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Yoga for pain relief
Yoga is a mind-body and exercise practice that combines breath control, meditation, and movements to stretch and strengthen muscles. What sets yoga apart from most other exercise programs is that it places as great an emphasis on mental fitness as on physical fitness.
People have been doing yoga for thousands of years. Given its history, several types of yoga have developed The most popular form practiced in the United States is hatha yoga — of which there are numerous variations.
Yoga helps relieve chronic pain
Yoga can help people with arthritis, fibromyalgia, migraine, low back pain, and many other types of chronic pain conditions. A study published in Annals of Internal Medicine found that among 313 people with chronic low back pain, a weekly yoga class increased mobility more than standard medical care for the condition. Another study published at nearly the same time found that yoga was comparable to standard exercise therapy in relieving chronic low back pain.
A meta-analysis of 17 studies that included more than 1,600 participants concluded that yoga can improve daily function among people with fibromyalgia osteoporosis-related curvature of the spine. Practicing yoga also improved mood and psychosocial well-being.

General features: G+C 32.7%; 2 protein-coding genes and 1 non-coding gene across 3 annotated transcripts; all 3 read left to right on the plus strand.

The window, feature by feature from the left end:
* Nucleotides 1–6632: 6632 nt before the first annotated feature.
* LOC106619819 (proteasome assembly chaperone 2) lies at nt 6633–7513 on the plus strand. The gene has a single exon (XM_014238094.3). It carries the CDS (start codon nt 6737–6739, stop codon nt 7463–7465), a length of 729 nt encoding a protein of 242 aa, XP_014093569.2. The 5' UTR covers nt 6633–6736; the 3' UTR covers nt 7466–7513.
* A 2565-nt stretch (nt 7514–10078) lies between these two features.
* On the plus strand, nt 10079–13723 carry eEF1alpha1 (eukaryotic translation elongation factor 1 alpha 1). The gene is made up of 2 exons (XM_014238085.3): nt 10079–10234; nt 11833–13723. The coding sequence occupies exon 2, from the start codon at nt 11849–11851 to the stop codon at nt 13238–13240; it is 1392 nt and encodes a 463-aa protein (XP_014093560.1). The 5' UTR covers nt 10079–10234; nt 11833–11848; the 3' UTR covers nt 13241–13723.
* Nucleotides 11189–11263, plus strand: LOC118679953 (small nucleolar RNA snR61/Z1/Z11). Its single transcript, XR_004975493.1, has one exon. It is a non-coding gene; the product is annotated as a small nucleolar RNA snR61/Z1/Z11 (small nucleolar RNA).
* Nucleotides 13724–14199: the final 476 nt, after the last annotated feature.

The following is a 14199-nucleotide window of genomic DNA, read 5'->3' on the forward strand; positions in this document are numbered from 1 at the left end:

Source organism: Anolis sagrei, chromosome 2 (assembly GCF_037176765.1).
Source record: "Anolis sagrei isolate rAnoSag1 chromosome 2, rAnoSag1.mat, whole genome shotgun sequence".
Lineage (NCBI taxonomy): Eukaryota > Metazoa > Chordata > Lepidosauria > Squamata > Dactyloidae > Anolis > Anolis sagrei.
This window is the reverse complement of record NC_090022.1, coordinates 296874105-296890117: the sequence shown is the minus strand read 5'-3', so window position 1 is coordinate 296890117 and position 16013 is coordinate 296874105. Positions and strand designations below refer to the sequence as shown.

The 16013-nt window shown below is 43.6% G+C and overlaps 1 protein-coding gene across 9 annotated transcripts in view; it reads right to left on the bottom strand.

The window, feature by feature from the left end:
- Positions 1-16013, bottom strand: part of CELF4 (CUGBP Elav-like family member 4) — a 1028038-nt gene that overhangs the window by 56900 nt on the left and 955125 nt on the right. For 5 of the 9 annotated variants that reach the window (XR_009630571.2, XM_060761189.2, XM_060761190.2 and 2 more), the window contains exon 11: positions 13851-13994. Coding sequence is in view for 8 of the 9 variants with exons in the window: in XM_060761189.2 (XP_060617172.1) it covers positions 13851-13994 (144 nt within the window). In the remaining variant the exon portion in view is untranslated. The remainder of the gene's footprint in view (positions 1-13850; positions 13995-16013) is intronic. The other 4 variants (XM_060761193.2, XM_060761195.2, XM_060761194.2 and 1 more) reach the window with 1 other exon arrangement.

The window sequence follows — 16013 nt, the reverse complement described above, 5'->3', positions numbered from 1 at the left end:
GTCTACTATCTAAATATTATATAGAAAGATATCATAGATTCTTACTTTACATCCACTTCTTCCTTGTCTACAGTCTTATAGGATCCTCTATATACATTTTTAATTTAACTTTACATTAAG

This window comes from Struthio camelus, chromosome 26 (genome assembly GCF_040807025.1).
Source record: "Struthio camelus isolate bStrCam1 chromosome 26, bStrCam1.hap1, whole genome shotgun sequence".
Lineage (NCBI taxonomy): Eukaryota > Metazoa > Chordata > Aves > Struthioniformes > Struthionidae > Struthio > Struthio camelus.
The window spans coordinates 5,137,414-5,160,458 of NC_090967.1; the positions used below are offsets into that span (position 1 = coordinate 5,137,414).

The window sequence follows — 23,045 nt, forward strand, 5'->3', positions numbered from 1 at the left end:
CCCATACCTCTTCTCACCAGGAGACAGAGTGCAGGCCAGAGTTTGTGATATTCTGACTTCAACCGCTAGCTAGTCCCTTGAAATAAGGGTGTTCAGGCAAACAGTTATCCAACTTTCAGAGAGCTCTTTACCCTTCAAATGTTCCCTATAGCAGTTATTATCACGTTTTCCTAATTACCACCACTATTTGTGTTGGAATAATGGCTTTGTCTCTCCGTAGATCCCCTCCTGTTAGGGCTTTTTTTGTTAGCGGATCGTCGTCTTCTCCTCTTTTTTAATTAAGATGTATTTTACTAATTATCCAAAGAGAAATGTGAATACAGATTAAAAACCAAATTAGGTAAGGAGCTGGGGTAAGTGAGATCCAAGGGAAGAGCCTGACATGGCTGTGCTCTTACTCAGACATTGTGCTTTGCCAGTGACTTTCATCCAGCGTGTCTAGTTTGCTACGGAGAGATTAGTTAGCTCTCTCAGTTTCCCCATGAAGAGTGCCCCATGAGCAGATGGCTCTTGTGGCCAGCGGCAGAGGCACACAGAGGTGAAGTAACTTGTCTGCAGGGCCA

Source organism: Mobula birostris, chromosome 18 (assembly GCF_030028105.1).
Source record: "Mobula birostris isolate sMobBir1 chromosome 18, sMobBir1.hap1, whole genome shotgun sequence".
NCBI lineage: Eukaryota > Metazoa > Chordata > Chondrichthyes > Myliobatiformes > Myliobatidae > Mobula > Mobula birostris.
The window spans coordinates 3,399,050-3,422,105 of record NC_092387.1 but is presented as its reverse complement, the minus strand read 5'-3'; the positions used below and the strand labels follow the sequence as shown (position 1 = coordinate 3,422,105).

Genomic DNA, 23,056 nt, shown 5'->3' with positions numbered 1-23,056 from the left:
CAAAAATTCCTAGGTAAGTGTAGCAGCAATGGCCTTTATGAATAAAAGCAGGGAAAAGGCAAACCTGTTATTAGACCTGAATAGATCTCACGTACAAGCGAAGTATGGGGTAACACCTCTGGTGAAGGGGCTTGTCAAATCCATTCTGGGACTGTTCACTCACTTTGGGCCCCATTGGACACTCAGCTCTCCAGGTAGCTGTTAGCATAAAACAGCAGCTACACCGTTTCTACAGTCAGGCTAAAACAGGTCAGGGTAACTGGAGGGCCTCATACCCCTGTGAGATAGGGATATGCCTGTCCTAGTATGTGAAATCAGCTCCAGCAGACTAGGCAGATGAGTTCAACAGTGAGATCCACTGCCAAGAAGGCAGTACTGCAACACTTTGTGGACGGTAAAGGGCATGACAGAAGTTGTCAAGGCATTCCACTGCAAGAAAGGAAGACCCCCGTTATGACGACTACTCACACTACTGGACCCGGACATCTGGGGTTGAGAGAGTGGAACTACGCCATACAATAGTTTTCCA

What does a typical yoga session look like?
Yoga sessions typically last from 45 to 90 minutes. But you can also benefit from practicing yoga at home for 10 to 20 minutes a few times a week. Video recordings with yoga instruction are widely available.
A session generally begins with breathing exercises to relax the body and help free the mind of worries and distractions. Breathing deeply through the nose is a vital component of yoga. The session then proceeds through a series of seated, standing, and prone yoga postures. These postures are known as asanas. Some asanas are held for a few seconds to a few minutes. Holding the body correctly in the various postures and breathing into them to stretch farther is important. But don't push your body farther than it wishes to go. And stop if you feel any pain. The sessions typically end with breathing and meditation.
Yoga postures may be modified as needed
Asanas can be modified to accommodate your strength and experience, as well as any health conditions. People with multiple sclerosis, for instance, can do yoga on a chair rather than the floor, as is traditional. Be sure to tell your instructor about any limiting health problems. That way, he or she can warn you against certain positions that may aggravate your pain and instruct you in appropriate modifications.
As a service to our readers, Harvard Health Publishing provides access to our library of archived content. Please note the date of last review or update on all articles. No content on this site, regardless of date, should ever be used as a substitute for direct medical advice from your doctor or other qualified clinician.
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